The title is linked to an article for the Center for Appropriate Transportation, or CAT, located here in Eugene.  While Sales Manager with Bike Friday Bicycles, I had the pleasure of meeting Jeremiah, the gent pictured shuttling the composting materials from restaurants to community garden, via human powered work vehicle.  I like to think this is a very reasonable means to employ people, while also keeping a lot of other people, in the upstream and downstream, healthier.

To consider the upstream, you have to look at Jeremiah himself.  He is doing work, exercising, and earning a wage - collectively.  In addition, there are people building the human powered work vehicles, manufactures of steel, bike components, trailer parts, etc., and even the recyclers who are restoring materials from waste back into the use stream.  It enables a lower embedded energy aspect, albeit small.  Additionally, you have the restaurant and its clients who are being serviced by a reduction of waste and carbon, by recycling the embedded energy of the food, which normally would have been shipped via fossil-fueled vehicle, to a landfill.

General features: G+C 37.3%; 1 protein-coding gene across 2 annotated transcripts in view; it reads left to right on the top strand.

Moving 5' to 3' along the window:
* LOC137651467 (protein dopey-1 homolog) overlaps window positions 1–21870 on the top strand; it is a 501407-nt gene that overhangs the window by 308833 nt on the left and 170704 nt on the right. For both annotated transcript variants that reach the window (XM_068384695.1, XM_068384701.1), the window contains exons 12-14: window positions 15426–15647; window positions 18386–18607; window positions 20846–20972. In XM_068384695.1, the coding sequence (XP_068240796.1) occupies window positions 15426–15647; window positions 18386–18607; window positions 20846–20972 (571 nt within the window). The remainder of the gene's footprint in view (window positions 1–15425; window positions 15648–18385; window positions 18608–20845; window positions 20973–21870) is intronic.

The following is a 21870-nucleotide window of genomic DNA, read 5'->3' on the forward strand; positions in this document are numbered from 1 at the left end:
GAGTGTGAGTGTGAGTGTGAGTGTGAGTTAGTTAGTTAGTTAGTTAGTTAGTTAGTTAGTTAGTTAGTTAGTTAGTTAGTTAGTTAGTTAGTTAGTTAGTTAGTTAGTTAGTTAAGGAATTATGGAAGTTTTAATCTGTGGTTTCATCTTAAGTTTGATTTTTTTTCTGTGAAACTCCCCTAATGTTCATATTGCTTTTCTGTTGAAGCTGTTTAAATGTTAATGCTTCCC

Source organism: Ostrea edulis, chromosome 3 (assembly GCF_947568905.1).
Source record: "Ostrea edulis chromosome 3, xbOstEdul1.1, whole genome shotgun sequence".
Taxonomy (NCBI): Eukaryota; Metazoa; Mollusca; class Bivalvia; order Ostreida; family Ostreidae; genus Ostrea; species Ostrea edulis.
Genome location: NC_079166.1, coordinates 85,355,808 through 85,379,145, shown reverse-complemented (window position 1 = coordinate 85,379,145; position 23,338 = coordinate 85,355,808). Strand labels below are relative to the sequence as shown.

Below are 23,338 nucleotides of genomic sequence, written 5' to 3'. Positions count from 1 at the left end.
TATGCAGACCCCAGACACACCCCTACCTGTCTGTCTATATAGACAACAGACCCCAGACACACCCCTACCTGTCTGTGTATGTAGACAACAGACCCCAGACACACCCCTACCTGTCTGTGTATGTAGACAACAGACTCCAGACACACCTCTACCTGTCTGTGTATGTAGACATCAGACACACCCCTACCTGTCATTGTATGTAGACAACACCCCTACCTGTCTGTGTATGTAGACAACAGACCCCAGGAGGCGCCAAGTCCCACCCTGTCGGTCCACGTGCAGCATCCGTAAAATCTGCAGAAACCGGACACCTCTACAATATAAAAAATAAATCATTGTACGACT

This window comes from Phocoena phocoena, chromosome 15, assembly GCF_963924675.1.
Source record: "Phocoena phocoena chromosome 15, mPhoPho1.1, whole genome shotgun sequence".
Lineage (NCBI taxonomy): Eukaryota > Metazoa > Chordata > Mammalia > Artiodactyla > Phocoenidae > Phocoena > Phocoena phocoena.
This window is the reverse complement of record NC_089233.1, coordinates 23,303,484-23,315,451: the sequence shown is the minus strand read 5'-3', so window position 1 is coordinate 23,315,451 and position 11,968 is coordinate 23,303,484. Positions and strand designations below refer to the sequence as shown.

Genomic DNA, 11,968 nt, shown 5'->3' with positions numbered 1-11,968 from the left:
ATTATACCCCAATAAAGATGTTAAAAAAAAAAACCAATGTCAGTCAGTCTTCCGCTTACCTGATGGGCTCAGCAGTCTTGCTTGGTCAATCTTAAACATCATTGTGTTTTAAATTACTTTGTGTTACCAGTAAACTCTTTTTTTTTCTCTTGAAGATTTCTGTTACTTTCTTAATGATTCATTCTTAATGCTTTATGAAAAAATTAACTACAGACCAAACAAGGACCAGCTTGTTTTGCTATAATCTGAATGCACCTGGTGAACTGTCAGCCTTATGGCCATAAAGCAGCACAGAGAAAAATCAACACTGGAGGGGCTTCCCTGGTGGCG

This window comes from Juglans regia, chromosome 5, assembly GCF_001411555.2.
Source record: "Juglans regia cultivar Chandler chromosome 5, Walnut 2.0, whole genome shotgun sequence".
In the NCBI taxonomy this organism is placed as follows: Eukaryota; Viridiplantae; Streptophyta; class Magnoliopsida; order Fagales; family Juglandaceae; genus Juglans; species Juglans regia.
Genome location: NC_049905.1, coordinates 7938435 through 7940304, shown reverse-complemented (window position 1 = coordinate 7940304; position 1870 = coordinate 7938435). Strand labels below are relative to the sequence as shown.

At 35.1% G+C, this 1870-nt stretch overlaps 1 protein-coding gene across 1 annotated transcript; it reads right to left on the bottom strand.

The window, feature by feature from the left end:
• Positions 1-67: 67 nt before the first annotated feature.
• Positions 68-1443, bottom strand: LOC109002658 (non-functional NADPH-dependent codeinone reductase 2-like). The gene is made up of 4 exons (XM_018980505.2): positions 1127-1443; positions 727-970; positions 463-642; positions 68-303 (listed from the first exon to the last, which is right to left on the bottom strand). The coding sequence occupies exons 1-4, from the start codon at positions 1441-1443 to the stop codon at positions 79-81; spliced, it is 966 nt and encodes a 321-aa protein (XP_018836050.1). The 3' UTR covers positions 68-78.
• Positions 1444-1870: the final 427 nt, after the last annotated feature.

On the downstream, you have the worms, which benefit from something to eat.  They in turn, recycle the food into a mixture of compost and castings, which are both greatly benefiting the soil, which nourishes the users of the community garden.  And when you consider the low carbon aspect of Jeremiah's services, the reduction created by composting, soil amendment and health nutrition as an outcome, there doesn't seem to be any downside in comparison to the typical 'toss it in the garbage' mentality that we're currently sustaining... bad choice of word.  It should say something more like 'toss it in the garbage' unsustainable mentality.  Either way, this is good stuff and my hat goes off to CAT, Jeremiah, the restaurants that use their services, and the members who benefit from the efforts going on - to make a difference.  Keep it up (and support the restaurants who go the extra mile to make it happen)...

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Tuesday, December 22, 2009

Paul Scott, my Winter Solstice inspiration...